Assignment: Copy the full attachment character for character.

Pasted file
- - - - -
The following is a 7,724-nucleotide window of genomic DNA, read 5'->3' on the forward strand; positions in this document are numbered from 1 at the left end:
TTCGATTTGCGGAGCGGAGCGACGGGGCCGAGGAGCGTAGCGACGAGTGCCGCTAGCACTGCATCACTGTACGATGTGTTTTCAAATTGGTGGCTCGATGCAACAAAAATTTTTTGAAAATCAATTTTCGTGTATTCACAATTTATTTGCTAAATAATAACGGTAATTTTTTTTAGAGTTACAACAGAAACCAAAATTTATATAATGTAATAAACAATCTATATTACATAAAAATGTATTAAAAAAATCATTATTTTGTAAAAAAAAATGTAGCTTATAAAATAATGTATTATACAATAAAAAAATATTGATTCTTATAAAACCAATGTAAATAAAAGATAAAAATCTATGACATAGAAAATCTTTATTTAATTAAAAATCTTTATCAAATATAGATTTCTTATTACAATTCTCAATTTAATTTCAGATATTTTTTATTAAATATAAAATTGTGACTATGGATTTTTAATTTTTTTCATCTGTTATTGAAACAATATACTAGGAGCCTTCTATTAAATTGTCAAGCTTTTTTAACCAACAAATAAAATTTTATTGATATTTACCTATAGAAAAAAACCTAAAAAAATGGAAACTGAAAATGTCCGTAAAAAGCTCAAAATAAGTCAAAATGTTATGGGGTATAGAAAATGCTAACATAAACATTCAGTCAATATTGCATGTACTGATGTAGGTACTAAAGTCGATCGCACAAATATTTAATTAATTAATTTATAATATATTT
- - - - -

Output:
The following is a 7,724-nucleotide window of genomic DNA, read 5'->3' on the forward strand; positions in this document are numbered from 1 at the left end:
TTCGATTTGCGGAGCGGAGCGACGGGGCCGAGGAGCGTAGCGACGAGTGCCGCTAGCACTGCATCACTGTACGATGTGTTTTCAAATTGGTGGCTCGATGCAACAAAAATTTTTTGAAAATCAATTTTCGTGTATTCACAATTTATTTGCTAAATAATAACGGTAATTTTTTTTAGAGTTACAACAGAAACCAAAATTTATATAATGTAATAAACAATCTATATTACATAAAAATGTATTAAAAAAATCATTATTTTGTAAAAAAAAATGTAGCTTATAAAATAATGTATTATACAATAAAAAAATATTGATTCTTATAAAACCAATGTAAATAAAAGATAAAAATCTATGACATAGAAAATCTTTATTTAATTAAAAATCTTTATCAAATATAGATTTCTTATTACAATTCTCAATTTAATTTCAGATATTTTTTATTAAATATAAAATTGTGACTATGGATTTTTAATTTTTTTCATCTGTTATTGAAACAATATACTAGGAGCCTTCTATTAAATTGTCAAGCTTTTTTAACCAACAAATAAAATTTTATTGATATTTACCTATAGAAAAAAACCTAAAAAAATGGAAACTGAAAATGTCCGTAAAAAGCTCAAAATAAGTCAAAATGTTATGGGGTATAGAAAATGCTAACATAAACATTCAGTCAATATTGCATGTACTGATGTAGGTACTAAAGTCGATCGCACAAATATTTAATTAATTAATTTATAATATATTT